Library opposes Brownfield Plan for Revival Commons


Tecumseh City Council held a public hearing on Monday for a proposed brownfield site at the former Tecumseh Products property to help fund a projected $76.5 million environmental cleanup project. The designation will help incentivize development of the 55-acre site, according to city manager Dan Swallow.

According to the brownfield plan, prepared by the Tecumseh Brownfield Redevelopment Authority, a proposed $68 million redevelopment of the property, to be called Revival Commons, will include light industrial, warehousing, professional offices, commercial and retail uses. A closing on the sale of the property is expected soon, potentially this month, according to Swallow, between developer and buyer Jason Miller and seller Tecumseh Food Machinery & Equipment LLC.

As a brownfield site, future increases in property taxes will be reimbursed to the property owner to help cover a portion of the cleanup costs. Reimbursements are expected to reach $11 million over a period of 30 years, which is the maximum period for a brownfield program.

The current taxable value for the property at 100 E. Patterson St. is $604,800 based on a true cash value of $1,216,018.

Under plans presented by Miller, significant portions of the older buildings on the property will be demolished, which will lower the current total taxable value for land and buildings to $479,349.

Based on the new taxable value, Revival Commons will pay $29,873 in annual property taxes, which will be dispersed to:

City operating fund (14.39 mills), $6,898; city road fund, (1.96 mills), $940; LISD (7.27 mills), $3,485; State Ed (6 mills), $2,876; Tecumseh Schools (18 mills), $8628; School Debt (7.2 mills) $3,451; School Rec/Pool (0.25 mills), $120; County Operating (4.94 mills), $2,368; Dept. on Aging (0.73 mills), $350; Med Care (.18 mills), $86; Tecumseh District Library (1.35 mills), $647; and Veterans’ Relief (.05 mills, $24.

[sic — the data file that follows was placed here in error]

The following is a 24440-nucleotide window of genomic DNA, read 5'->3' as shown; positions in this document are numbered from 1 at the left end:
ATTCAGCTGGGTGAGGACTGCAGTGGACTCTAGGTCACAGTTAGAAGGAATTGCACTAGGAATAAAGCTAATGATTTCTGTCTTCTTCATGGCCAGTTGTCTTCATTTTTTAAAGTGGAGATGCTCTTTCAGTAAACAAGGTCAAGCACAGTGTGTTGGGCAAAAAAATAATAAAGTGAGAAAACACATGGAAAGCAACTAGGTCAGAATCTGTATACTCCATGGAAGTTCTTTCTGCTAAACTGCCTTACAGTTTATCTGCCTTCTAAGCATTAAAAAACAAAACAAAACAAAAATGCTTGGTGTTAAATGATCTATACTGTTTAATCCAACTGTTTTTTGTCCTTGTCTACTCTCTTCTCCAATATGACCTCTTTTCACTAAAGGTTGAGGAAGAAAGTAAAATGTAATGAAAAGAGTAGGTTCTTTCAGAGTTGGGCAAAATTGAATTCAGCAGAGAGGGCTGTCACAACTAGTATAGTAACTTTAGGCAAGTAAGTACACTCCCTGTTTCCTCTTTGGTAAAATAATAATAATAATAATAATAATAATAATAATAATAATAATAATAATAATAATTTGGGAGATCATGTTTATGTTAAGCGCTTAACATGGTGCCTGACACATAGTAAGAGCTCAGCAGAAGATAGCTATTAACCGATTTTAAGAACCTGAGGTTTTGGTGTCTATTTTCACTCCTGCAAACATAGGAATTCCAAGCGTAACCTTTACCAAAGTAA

During the public hearing, Tecumseh District Library director Gayle Hazelbaker spoke on behalf of the library board in opposition to the brownfield plan. “It’s hard to justify taking tax dollars away from public institutions,” Hazelbaker said.

In an interview Tuesday, Hazelbaker said she agrees that the property should be redeveloped, but would like the city to find another way to fund it.

“The library has never wanted to participate in tax capture programs. We take very seriously the stewardship of tax dollars,” Hazelbaker said.

At the meeting, Swallow explained that the library would not lose any tax dollars it currently receives, only the amount of future taxes that would be a result of increases from the current base.

Tecumseh District Library currently receives $755,416 in tax revenue from millage originally approved in 2003, when the rate was 1.15 mills. In 2013, voters approved a renewal of the millage along with an increase to 1.35 mills. Additional funding is received from penal fines and state aid. The 2016-17 budget for the local library is $860,703.

City council will vote on the brownfield proposal at the August 1 meeting.

In other council news:

• Council approved an extension of a contract with Rehmann Robson for auditing services through June 30, 2021 at an annual cost of  $22,410. An additional audit fee of $1,125 will be paid annually for the water/sewer study and TCA financial model update.

• A requirement by the Michigan Department of Environmental Quality to conduct a water reliability study every five years is due following the last study in 2011. Council approved a contract with Tetra-Tech, of Ann Arbor, to conduct the study at a cost not to exceed $18,900. The goal of the study is to identify needs and recommended system upgrades over the next 20 years. The study does not test water quality conditions, just the components of the water the system.

• Two events in October that require the closing of public streets received council approval. South Maumee Street, from Mohawk to Russell Road, will be closed On October 1 from 7 a.m. to 3 p.m. for the ididit Annual Car Show. Approximately 800 cars are expected to arrive for the event. Council also approved the closing portions of South Evans, Logan, Ottawa and Pearl streets with restricted lanes on Chicago Boulevard for the Appleumpkin Festival on October 8-9.

• The city is asking residents to avoid early morning watering for lawn irrigation between the hours of 5-8 a.m., which is the peak period for water use. “The extended dry period and increased lawn irrigation by city water system users is causing strain on the system components, including water mains and pumps,” said Swallow.


Tecumseh Herald


110 E. Logan St.
P.O. Box 218
Tecumseh, MI 49286

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